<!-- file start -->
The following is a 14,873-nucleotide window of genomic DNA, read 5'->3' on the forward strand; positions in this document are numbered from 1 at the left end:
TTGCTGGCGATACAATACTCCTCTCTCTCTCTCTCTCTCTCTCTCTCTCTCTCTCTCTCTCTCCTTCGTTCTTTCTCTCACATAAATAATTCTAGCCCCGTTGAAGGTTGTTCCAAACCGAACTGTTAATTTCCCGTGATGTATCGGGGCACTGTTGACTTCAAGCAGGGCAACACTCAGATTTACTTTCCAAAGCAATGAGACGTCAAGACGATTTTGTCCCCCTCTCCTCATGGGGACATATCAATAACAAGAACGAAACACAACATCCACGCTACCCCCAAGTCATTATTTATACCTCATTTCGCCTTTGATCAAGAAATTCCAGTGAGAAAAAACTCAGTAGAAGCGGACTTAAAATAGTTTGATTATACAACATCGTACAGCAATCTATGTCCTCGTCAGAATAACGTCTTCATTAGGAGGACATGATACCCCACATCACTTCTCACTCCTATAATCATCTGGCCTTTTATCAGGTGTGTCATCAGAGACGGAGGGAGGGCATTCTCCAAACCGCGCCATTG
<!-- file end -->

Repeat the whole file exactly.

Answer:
The following is a 14,873-nucleotide window of genomic DNA, read 5'->3' on the forward strand; positions in this document are numbered from 1 at the left end:
TTGCTGGCGATACAATACTCCTCTCTCTCTCTCTCTCTCTCTCTCTCTCTCTCTCTCTCTCTCCTTCGTTCTTTCTCTCACATAAATAATTCTAGCCCCGTTGAAGGTTGTTCCAAACCGAACTGTTAATTTCCCGTGATGTATCGGGGCACTGTTGACTTCAAGCAGGGCAACACTCAGATTTACTTTCCAAAGCAATGAGACGTCAAGACGATTTTGTCCCCCTCTCCTCATGGGGACATATCAATAACAAGAACGAAACACAACATCCACGCTACCCCCAAGTCATTATTTATACCTCATTTCGCCTTTGATCAAGAAATTCCAGTGAGAAAAAACTCAGTAGAAGCGGACTTAAAATAGTTTGATTATACAACATCGTACAGCAATCTATGTCCTCGTCAGAATAACGTCTTCATTAGGAGGACATGATACCCCACATCACTTCTCACTCCTATAATCATCTGGCCTTTTATCAGGTGTGTCATCAGAGACGGAGGGAGGGCATTCTCCAAACCGCGCCATTG